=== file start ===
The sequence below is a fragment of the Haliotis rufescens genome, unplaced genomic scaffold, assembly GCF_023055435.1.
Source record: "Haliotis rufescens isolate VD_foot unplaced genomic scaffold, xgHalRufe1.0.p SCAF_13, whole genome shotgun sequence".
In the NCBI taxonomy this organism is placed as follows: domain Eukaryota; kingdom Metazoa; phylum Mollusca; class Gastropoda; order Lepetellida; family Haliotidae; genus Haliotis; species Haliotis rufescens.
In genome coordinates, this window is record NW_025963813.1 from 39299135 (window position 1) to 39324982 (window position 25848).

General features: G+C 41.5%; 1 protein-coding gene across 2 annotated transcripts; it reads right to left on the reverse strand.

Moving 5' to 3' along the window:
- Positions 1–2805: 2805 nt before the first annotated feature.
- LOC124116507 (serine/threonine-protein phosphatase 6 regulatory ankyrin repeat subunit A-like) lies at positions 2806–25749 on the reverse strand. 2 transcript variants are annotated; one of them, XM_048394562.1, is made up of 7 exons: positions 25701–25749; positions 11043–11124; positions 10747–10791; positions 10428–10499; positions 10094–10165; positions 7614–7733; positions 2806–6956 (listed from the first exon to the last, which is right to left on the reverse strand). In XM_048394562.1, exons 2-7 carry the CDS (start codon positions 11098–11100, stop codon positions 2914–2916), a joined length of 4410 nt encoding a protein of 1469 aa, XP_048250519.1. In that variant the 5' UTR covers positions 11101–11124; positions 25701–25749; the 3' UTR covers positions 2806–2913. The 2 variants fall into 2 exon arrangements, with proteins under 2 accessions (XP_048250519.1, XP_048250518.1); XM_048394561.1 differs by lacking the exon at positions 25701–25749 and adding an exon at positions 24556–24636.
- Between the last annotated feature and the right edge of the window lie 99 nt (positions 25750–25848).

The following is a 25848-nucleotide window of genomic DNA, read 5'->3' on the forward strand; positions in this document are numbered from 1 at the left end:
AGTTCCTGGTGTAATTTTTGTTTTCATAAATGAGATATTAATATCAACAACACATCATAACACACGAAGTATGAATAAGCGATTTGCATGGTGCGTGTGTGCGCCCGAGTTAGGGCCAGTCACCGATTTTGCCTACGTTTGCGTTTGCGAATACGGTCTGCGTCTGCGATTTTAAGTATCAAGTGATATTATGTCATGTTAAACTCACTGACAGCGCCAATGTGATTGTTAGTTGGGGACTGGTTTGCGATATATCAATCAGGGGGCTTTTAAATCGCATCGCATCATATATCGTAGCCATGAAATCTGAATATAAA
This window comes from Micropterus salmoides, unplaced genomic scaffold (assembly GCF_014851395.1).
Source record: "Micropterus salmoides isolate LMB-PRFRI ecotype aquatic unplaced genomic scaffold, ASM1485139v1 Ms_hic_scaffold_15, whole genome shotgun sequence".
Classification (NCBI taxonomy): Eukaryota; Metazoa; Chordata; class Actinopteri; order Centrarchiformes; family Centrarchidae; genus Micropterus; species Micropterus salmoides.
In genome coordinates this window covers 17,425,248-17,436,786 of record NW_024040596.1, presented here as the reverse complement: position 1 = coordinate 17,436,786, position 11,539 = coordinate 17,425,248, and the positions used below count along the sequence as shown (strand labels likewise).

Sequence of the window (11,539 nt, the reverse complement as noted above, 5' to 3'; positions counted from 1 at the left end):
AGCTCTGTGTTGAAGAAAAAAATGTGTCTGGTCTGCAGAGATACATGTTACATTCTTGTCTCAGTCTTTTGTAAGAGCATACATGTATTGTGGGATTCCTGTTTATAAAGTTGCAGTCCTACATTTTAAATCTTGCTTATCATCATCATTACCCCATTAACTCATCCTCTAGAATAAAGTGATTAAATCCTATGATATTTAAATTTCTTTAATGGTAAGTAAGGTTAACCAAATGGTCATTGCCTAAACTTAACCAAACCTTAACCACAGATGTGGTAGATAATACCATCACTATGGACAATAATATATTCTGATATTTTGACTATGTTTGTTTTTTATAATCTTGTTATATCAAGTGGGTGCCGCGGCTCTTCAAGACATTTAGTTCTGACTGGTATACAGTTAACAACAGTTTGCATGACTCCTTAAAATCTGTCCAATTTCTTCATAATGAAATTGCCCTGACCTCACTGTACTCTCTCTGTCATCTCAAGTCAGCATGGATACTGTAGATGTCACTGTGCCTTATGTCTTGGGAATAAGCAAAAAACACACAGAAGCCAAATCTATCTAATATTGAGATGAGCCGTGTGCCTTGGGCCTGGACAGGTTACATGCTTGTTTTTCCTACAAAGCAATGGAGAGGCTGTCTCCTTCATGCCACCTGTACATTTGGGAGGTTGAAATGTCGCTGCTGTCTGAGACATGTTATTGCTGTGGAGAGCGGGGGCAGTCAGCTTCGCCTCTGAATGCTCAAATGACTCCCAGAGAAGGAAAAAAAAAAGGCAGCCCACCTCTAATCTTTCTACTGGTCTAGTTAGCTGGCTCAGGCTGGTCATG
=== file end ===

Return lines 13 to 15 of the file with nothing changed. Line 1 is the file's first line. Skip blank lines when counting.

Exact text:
Source record: "Micropterus salmoides isolate LMB-PRFRI ecotype aquatic unplaced genomic scaffold, ASM1485139v1 Ms_hic_scaffold_15, whole genome shotgun sequence".
Classification (NCBI taxonomy): Eukaryota; Metazoa; Chordata; class Actinopteri; order Centrarchiformes; family Centrarchidae; genus Micropterus; species Micropterus salmoides.
In genome coordinates this window covers 17,425,248-17,436,786 of record NW_024040596.1, presented here as the reverse complement: position 1 = coordinate 17,436,786, position 11,539 = coordinate 17,425,248, and the positions used below count along the sequence as shown (strand labels likewise).